Canada: B.C.'s UNDRIP Legislation Facilitates Reconciliation But Leaves Unanswered Questions

On October 24, 2019, the B.C. government introduced legislation which, if adopted, will be known as the Declaration of the Rights of Indigenous Peoples Act (Act). The legislation aims to incorporate the United Nations Declaration on the Rights of Indigenous Peoples (UNDRIP) into the laws of British Columbia. The legislation has been received positively by Indigenous Peoples, but concrete actions must follow if government is to meet the high expectations created by the Act. The legislation will also have significant short and long-term impacts on resource development in British Columbia.


The purpose of the Act will be to affirm the application of UNDRIP to the laws of B.C., contribute to its implementation, and support relationships with Indigenous governing bodies. An "Indigenous governing body" is simply defined as "an entity that is authorized to act on behalf of Indigenous peoples that hold rights recognized and affirmed by section 35 of the Constitution Act, 1982". The province must "consider the diversity of the Indigenous peoples in British Columbia" during implementation of the Act, reflecting the fact that B.C.'s many different Indigenous Peoples have various types of governing structures.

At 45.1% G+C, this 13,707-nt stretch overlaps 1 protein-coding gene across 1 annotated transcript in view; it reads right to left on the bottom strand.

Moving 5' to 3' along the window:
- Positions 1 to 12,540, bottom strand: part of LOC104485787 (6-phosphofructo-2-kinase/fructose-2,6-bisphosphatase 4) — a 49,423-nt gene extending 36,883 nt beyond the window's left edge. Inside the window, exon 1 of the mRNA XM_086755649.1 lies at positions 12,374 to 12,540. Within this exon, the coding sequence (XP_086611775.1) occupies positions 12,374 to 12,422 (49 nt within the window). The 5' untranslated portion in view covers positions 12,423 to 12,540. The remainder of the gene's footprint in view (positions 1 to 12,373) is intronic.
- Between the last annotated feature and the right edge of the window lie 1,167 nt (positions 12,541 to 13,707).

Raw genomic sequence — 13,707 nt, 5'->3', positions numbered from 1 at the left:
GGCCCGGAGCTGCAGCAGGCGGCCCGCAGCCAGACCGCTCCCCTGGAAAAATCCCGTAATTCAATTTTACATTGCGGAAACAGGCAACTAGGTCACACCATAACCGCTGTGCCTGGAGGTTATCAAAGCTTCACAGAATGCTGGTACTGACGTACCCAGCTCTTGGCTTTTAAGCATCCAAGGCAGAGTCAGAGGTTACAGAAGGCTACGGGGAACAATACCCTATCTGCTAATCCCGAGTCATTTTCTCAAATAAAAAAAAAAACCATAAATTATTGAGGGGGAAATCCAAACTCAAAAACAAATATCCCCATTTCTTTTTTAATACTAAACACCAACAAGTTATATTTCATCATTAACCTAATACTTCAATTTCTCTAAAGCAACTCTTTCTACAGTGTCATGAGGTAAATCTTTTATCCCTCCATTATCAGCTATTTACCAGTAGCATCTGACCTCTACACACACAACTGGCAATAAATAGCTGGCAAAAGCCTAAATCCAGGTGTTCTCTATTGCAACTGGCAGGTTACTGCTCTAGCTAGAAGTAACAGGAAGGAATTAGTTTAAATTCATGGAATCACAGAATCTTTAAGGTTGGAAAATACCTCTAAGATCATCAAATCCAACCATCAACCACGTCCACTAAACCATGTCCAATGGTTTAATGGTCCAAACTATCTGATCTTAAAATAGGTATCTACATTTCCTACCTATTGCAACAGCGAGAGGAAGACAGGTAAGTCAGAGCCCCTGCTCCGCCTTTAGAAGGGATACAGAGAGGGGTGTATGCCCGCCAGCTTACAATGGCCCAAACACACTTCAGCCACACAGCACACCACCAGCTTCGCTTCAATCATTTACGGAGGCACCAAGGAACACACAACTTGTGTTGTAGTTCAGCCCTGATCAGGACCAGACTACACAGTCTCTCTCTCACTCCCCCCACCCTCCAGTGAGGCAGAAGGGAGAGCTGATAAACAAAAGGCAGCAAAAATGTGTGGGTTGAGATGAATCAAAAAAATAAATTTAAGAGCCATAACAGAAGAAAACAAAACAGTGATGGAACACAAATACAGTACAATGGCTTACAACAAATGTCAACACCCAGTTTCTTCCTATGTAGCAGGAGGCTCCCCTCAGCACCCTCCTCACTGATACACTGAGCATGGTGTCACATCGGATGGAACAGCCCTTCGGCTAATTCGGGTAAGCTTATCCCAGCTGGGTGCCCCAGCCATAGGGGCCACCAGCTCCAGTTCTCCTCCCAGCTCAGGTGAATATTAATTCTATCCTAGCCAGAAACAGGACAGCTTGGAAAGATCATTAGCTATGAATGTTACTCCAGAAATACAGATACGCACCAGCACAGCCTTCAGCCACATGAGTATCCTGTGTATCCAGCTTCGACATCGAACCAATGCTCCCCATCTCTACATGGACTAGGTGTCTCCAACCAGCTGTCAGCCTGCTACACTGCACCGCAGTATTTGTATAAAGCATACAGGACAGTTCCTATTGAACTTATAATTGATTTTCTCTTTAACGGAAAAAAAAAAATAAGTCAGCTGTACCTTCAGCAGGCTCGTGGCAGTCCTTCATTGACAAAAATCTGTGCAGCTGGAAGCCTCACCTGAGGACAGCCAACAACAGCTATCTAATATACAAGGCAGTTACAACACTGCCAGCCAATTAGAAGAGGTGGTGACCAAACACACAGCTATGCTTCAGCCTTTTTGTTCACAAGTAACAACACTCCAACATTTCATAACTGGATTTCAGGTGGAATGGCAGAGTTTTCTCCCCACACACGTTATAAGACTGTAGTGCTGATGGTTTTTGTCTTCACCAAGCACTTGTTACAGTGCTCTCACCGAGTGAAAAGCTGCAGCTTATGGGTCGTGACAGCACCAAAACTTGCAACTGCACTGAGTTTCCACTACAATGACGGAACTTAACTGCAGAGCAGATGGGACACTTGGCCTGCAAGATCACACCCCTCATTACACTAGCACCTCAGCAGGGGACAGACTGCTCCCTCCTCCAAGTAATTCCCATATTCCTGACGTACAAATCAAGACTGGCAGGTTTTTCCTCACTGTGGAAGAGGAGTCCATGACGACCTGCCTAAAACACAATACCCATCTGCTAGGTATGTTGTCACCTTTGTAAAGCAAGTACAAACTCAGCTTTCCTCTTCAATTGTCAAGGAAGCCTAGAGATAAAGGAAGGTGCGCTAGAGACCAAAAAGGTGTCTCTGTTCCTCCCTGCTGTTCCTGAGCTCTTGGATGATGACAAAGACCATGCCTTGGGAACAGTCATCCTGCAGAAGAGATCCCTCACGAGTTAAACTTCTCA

The legislation requires the government, in consultation and cooperation with the Indigenous Peoples of B.C., to "take all measures necessary" to ensure B.C.'s laws are consistent with UNDRIP. The government will also be required to prepare and implement an action plan, and provide an annual report outlining the progress that has been made towards these requirements. In this respect, the legislation is similar to federal legislation introduced under Bill C-262 that was not ultimately passed (see our June 2018 Blakes Bulletin: Bill Backing UNDRIP Heads to Senate, Moves One Step Closer to Becoming Law in Canada).

Finally and perhaps most importantly, the legislation departs from Bill C-262 by providing cabinet with the authority to enter into agreements with Indigenous governing bodies that relate to either or both the joint exercise of statutory decision-making power by the provincial government and an Indigenous governing body; and consent of the Indigenous governing body before the exercise of a statutory power of decision.


The government's news announcements concerning the legislation have promoted improved relationships with Indigenous Peoples and certainty for business. Those twin aims are laudable. However, with such a short Act and no detail about how the government intends to implement the legislation, many questions remain unanswered: